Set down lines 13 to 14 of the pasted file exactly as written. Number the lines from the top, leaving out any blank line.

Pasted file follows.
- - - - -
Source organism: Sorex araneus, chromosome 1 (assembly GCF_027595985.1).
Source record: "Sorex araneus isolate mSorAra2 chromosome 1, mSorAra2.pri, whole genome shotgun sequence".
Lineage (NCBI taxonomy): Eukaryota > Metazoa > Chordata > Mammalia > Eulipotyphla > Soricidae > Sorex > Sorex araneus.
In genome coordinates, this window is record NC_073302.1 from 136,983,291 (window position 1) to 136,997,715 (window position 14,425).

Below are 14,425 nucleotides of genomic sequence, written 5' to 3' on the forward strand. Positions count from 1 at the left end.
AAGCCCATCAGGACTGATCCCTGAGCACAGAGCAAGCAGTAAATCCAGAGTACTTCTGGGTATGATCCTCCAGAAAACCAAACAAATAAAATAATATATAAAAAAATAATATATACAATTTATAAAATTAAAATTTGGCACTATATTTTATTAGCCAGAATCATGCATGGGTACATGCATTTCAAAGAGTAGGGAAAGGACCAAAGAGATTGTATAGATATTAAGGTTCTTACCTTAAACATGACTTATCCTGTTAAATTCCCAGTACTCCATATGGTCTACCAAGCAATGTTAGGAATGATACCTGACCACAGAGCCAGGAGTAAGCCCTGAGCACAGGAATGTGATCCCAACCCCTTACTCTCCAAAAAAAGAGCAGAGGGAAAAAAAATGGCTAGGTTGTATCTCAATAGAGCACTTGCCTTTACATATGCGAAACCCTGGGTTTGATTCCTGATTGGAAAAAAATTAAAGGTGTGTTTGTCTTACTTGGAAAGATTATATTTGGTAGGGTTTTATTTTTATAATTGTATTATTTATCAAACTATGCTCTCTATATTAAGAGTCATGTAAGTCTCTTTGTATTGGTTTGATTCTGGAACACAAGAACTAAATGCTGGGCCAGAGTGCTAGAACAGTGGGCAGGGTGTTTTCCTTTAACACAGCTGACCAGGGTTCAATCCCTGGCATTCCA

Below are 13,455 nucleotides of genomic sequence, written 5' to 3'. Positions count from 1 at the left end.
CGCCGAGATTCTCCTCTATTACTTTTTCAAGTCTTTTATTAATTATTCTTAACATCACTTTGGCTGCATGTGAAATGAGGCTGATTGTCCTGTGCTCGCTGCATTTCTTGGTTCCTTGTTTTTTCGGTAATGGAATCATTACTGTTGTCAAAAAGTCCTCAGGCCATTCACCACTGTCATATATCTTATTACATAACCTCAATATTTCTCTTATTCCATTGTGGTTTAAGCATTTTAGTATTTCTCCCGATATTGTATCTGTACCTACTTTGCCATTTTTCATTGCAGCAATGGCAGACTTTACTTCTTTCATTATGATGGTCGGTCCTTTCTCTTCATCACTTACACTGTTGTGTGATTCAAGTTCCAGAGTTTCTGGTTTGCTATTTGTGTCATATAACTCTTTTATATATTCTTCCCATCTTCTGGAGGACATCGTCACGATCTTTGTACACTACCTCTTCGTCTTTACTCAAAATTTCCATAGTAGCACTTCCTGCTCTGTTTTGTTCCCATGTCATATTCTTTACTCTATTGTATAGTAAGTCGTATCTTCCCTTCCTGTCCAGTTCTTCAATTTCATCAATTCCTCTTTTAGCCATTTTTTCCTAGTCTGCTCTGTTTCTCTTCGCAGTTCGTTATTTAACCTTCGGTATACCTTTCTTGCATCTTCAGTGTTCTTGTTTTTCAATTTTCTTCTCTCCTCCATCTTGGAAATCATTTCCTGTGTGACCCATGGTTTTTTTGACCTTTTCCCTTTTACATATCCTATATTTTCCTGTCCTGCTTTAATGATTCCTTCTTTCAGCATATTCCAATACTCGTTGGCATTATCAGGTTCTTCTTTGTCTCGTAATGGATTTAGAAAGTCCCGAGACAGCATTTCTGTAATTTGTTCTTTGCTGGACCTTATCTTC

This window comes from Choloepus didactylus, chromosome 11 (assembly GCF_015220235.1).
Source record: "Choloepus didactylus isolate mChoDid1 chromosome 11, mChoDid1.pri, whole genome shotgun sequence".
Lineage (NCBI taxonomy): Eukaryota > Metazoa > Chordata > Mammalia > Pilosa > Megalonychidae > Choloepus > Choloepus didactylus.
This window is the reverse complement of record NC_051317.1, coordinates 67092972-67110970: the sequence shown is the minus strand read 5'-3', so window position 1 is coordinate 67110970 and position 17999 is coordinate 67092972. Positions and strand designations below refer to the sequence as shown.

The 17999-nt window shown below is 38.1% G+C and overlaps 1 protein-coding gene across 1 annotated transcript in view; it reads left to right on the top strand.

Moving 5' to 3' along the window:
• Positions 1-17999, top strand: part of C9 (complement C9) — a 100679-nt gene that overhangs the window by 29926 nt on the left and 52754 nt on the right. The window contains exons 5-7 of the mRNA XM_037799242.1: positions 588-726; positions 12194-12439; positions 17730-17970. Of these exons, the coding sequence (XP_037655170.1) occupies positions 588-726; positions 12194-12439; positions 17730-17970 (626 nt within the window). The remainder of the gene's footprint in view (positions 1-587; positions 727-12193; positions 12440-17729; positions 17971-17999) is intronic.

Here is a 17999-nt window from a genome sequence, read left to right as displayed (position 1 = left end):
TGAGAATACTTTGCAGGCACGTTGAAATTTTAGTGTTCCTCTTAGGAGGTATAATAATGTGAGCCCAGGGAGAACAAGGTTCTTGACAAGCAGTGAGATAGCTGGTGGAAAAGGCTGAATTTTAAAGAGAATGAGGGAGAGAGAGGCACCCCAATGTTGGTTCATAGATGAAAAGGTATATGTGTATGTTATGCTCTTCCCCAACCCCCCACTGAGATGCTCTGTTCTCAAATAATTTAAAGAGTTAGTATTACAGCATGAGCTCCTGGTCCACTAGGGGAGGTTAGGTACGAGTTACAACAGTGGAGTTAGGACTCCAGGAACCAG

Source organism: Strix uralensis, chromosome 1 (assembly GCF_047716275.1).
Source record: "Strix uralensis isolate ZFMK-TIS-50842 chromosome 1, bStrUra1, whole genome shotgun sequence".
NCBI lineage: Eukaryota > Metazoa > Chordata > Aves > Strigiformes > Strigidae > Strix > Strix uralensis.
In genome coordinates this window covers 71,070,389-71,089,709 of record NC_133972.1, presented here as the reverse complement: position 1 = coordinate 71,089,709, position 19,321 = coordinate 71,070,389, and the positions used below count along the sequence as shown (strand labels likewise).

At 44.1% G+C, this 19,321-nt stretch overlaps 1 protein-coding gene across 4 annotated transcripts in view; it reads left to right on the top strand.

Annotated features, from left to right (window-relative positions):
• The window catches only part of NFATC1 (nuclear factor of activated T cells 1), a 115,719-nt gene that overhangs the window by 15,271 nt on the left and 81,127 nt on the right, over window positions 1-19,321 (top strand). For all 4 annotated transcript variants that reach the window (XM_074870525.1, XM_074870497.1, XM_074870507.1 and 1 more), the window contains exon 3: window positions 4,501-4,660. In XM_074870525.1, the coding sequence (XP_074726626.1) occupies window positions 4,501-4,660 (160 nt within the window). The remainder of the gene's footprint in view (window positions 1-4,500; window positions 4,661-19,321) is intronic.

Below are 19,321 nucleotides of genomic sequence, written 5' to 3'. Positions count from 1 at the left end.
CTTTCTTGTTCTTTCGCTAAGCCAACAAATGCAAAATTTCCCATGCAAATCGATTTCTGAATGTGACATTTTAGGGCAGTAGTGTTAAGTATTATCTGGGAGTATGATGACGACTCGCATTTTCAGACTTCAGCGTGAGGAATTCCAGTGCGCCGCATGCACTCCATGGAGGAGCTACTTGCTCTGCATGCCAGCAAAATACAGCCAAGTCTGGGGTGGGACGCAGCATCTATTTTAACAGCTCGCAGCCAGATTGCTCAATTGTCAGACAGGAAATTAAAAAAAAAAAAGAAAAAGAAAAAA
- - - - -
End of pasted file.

The 17999-nt window shown below is 38.1% G+C and overlaps 1 protein-coding gene across 1 annotated transcript in view; it reads left to right on the top strand.

Moving 5' to 3' along the window: